While the hardest work — getting the station on the air — is over, the raising of funds for the new tower has proven to be a daunting task. Donations from generous community members and groups like the local American Federation of Labor and Congress of Industrial Organizations (AFL-CIO) have put a significant dent in the monies needed to construct the tower. Still, at least $6,000 remains to be raised. O’Baoill hopes to have the remaining funds gathered within a six-month window.

As WRFU struggles to raise funds, it must do so alongside WEFT, also a not-for-profit community radio station that depends on listener donations to raise its necessary operating capital.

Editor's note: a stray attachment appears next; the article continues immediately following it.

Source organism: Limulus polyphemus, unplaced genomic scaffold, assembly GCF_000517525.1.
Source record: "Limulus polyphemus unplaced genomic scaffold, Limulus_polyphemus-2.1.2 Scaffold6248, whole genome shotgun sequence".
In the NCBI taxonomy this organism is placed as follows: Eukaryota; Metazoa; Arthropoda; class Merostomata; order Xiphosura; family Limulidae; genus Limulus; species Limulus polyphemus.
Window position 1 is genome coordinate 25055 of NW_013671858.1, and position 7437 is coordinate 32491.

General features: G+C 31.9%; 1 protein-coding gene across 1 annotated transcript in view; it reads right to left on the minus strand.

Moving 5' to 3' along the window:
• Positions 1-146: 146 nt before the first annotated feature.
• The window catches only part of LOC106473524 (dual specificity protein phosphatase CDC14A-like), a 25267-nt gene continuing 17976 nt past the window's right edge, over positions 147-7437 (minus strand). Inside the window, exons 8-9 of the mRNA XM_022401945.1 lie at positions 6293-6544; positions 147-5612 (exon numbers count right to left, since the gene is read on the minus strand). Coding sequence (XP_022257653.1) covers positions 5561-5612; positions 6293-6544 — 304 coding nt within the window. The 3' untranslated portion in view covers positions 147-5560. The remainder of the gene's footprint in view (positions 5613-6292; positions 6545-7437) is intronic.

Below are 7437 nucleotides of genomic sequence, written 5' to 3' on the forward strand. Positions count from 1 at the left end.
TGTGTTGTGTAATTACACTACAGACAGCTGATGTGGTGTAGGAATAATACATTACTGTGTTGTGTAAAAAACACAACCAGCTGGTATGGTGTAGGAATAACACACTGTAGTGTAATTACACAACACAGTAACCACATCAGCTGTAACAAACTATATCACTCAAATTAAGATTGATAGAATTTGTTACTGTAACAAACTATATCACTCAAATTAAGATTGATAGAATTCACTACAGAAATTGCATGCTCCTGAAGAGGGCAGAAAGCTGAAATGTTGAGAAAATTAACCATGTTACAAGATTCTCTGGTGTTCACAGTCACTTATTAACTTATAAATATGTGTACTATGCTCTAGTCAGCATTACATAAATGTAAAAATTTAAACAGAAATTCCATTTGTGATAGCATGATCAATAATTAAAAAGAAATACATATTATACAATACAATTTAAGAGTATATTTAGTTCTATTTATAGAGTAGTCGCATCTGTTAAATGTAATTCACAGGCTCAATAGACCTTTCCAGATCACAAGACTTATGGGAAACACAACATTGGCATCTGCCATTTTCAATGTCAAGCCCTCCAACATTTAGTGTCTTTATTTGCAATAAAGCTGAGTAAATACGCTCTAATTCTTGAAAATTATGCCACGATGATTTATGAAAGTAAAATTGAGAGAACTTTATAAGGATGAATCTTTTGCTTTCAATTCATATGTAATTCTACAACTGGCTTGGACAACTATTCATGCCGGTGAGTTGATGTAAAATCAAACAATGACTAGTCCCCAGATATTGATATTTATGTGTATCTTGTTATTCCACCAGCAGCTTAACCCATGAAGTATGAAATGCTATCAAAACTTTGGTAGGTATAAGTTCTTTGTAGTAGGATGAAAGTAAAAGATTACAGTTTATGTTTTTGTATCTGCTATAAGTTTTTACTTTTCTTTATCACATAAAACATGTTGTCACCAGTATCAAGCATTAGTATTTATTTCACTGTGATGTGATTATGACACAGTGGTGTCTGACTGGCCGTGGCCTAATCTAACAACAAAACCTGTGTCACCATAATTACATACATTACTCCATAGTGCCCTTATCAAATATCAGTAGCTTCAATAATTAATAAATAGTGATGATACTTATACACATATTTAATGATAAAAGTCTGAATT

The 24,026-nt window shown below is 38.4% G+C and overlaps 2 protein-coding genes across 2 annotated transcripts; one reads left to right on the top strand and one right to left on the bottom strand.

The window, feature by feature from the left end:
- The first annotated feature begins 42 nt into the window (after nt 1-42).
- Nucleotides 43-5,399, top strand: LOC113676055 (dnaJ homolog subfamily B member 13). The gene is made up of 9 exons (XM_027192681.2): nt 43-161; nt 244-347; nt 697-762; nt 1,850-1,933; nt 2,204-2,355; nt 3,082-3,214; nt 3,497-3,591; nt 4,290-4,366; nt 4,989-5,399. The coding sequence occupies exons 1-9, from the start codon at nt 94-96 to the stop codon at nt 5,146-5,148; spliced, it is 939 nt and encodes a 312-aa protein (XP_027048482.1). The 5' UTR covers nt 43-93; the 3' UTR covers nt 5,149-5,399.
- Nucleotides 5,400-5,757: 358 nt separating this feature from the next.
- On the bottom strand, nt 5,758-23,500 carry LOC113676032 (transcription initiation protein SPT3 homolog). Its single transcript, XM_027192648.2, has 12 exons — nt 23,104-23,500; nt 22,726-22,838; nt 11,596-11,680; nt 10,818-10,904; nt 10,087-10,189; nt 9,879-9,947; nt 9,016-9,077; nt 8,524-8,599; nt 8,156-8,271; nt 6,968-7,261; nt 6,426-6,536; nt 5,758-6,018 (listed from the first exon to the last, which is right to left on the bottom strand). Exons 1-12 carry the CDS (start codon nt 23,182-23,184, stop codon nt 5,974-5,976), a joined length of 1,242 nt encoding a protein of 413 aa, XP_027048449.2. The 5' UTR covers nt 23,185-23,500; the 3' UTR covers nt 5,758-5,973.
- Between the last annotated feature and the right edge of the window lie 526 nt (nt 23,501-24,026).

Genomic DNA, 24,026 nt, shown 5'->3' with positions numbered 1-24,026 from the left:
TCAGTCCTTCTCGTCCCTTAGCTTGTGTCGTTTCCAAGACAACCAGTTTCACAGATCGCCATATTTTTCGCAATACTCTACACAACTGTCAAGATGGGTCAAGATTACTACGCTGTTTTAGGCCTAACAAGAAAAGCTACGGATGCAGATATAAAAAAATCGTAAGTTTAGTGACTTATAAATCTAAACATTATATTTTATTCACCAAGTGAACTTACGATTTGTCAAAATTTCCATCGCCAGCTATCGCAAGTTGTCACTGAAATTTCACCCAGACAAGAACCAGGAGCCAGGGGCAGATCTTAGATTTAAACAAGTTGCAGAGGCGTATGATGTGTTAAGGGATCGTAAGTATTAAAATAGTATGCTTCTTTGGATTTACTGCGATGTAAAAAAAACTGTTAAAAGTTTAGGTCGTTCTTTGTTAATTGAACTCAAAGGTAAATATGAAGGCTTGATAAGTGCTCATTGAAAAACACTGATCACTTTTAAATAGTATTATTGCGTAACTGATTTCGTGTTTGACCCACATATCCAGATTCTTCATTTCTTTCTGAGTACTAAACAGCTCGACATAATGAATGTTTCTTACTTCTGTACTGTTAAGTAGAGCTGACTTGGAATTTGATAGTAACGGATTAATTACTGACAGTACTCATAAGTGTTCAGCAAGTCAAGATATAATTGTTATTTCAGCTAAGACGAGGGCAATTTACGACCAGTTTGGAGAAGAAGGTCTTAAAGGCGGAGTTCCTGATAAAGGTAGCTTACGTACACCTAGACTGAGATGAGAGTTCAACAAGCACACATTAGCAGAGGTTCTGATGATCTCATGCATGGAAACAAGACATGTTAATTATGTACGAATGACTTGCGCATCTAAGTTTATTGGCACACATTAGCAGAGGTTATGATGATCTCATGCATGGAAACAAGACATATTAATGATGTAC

“WEFT is a well-established community radio station. They’ve been around since 1981, and they’ve got some of the strengths that come from that, insofar as they have well-established identity,” says O’Baoill, who adds that the stations complement each other well.

Despite WRFU’s difficulties raising capital, both Lehman and O’Baoill are quick to point out the community’s acceptance of a second volunteer-operated radio station.

“I am very much honored that the community has embraced this project and supported it,” says Lehman. “I’ve always believed that WRFU was about the needs in our community for more diverse voices to have the resources they need to bring us a better community. I only wish that I had time to actually have a [radio] show.”